Residents and businesses from Tarrant County all the way to Wichita Falls lost power Sunday afternoon after a lightning arrester near Eagle Mountain Lake was damaged.
The call came in around 4 p.m. according to Sabrina Easley, Oncor’s Community Manager for Wise County. By 6:20 p.m. the last customer was back up, she said. About 10,000 meters in Wise County and thousands of others up and down the line were also without power while the equipment was repaired.
“I got the first phone call from the city of Rhome,” Easley said. “They said the whole town of Rhome was out. Then before I could get off the phone with her, the city of Decatur called that the whole city of Decatur was out.”
Easley said the only thing that correlates those two is the 138,000-KV Eagle Mountain transmission line, which originates at the Eagle Mountain Power Plant on the east side of Eagle Mountain Lake, and goes all the way to Wichita Falls, feeding into substations at Rhome, Decatur and Alvord along the way.
Easley said several patrols were immediately dispatched to look for the problem, and it didn’t take long for them to find it.
“What they found was a damaged lightning arrester, similar to a surge protector you would have on your house,” she said. “It picks up any surge that would come through the line – specifically lightning, but can be from pole falling, a car hitting a pole, whatever. Once they found it, they were able to restore power.”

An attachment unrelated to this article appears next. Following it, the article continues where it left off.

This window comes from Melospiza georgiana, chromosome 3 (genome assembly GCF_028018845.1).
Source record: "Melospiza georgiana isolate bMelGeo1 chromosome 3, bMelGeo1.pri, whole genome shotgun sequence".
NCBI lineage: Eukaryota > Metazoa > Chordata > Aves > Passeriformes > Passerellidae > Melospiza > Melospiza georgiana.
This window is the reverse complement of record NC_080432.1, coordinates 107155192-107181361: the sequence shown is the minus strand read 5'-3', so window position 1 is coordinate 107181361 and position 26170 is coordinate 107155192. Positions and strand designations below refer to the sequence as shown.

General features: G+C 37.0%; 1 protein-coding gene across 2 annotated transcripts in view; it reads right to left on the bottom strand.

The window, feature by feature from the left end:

Easley said the line also serves some Brazos Electric customers and co-ops as well, including Wise Electric Co-op and probably Tri-County Electric Co-op.
“We don’t know what caused it to trip,” she said. “It could have been from the last storm – sometimes they just take a little bit of time to fail. They will sometimes sit up there for two or three weeks and run before they trip.”
City of Decatur water plant director Doyle Green said the city’s water plant was out for about an hour and 45 minutes – but because of the time of day there was no problem.
“Our storages were all full for the day and the pumps were shut down,” Green said. “We have standby generators that come on and power up the plant, but the plant was not in operation at that time. It was kind of widespread, but it didn’t last too long, thank goodness.”
Wise Regional Health System’s marketing & communications director Shannon Puphal said Wise Regional Health System did not lose power to either of its Decatur campuses.
They did, however, lose TV as the cable provider lost service. On the Sunday afternoon of the NFC and AFC playoff games, some might call that a disaster – but the hospital took it in stride.
Puphal said Wise Regional has two backup generators at the East Campus and two on the West Campus.
“We could go for about four days on what we’ve got,” she said.